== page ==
Ban matatus to end jams, say residents
Nairobi residents want matatus banned from the city centre and essential services decentralised in an effort to unclog traffic.
Residents who voiced their views to the Transport and Urban Decongestion Committee at Amani Centre on Wednesday blamed the gridlocks experienced in the county to the 14-seater matatus.
Ms Priscillah Njuguna said: “We need to get rid of 14-seater matatus. I personally endure heavy traffic around Pangani area because the matatus block each other.”
Another resident, Ms Judy Mwendwa, supported Ms Njuguna, adding that lack of common courtesy among the matatu crews was a major cause of traffic jams.
“We have to restrict matatus’ access to the city centre because they are causing the jams through overlapping and disregarding traffic rules,” Ms Mwendwa added.
The residents also called on the government to decentralise essential services to other counties.
They added that location of offices such as Ardhi House and many other administrative offices attracted a lot of unnecessary traffic into the city.
The residents were speaking to the team appointed by Governor Evans Kidero to collect views on ways to decongest the capital.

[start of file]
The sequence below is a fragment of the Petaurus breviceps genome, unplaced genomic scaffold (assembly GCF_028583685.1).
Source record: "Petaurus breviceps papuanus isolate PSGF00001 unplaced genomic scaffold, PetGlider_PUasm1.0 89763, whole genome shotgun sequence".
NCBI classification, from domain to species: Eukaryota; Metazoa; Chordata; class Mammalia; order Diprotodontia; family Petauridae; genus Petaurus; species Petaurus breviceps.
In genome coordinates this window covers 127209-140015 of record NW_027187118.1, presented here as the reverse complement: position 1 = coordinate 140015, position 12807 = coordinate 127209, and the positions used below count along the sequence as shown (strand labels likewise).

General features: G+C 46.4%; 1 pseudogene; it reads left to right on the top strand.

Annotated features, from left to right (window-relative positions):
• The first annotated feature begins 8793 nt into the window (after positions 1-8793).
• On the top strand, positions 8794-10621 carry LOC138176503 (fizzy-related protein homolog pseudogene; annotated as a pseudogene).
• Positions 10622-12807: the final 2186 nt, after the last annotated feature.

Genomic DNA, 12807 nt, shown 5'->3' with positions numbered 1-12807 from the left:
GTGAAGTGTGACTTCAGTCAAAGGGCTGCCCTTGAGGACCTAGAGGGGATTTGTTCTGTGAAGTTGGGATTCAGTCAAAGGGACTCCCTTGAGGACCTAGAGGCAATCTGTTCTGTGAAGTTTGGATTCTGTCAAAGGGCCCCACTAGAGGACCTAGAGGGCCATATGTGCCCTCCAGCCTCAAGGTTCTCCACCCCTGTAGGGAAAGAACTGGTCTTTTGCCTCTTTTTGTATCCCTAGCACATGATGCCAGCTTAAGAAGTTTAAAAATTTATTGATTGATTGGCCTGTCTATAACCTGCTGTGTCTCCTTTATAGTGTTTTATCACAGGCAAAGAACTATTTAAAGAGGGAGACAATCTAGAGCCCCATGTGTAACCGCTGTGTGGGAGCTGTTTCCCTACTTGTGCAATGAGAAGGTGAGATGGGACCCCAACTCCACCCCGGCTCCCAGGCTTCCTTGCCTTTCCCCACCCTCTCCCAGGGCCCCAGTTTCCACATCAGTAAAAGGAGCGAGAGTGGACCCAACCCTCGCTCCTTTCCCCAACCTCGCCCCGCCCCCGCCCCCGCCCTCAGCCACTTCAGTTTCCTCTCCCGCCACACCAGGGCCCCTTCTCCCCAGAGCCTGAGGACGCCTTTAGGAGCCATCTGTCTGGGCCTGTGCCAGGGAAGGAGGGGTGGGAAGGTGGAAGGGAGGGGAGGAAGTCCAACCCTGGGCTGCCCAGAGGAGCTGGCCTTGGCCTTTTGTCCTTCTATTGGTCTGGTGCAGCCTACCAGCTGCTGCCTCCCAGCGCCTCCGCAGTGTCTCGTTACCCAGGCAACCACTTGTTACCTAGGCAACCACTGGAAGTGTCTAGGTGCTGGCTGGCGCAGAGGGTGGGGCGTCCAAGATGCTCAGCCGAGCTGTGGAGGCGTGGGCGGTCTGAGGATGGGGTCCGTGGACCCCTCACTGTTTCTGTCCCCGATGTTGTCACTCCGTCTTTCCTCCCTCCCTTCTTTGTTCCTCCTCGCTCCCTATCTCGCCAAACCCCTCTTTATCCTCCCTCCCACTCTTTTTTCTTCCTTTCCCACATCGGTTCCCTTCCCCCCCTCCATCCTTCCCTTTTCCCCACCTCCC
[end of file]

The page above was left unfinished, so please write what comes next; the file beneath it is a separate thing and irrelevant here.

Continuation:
The transport and Urban Decongestion team, which was formed last month has rolled out a two-week public hearings drive in all Nairobi constituencies. They will present the views to the county government in six weeks.
Committee chair, Prof Marion Mutugi, urged residents to participate. She said the hearings would help policy makers avoid the pitfalls facing implementation of the County Finance Bill.
“The problems we have experienced with the parking fees could have been avoided if the public was involved in the process from the beginning,” Mutugi told journalists.
The hearings would be a waste of time, said team vice-chairman Mark Ngatia, if residents were not involved. He added that policies passed without public participation were bound to be challenged in court.
The committee administered a questionnaire seeking public experiences with the traffic problems, spots where gridlocks were frequent and possible solutions.
The questionnaire also touched on the state of the roads, conduct of the police and traffic marshals as well as pedestrians in observing traffic rules.
The committee plans to tour 17 areas in two weeks before conducting interviews with matatu owners, business people and residents associations.
They will then consult regulatory bodies including the police, traffic marshals and Kenya Urban Roads Authority before coming out with a report.
Njuguna urged the committee to analyse the responses in the questionnaires and push the county government to implement them.